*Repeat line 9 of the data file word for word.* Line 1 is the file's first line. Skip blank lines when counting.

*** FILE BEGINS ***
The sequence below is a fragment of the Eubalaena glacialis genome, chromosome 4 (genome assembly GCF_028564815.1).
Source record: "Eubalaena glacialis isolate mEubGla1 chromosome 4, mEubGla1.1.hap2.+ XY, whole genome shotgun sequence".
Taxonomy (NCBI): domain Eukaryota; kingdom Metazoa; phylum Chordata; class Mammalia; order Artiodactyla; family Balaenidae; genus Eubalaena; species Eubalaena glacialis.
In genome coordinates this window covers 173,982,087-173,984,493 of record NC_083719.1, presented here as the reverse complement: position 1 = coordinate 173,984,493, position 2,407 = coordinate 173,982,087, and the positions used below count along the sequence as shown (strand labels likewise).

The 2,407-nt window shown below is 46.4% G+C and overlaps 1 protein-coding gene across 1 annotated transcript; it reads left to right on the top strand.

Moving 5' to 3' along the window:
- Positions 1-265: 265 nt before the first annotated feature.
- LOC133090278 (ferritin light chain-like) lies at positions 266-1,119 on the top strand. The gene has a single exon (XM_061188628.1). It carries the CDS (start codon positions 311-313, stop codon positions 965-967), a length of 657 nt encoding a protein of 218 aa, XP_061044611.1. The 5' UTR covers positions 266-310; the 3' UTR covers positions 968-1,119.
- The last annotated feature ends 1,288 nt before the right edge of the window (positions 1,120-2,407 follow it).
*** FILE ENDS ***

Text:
- The last annotated feature ends 1,288 nt before the right edge of the window (positions 1,120-2,407 follow it).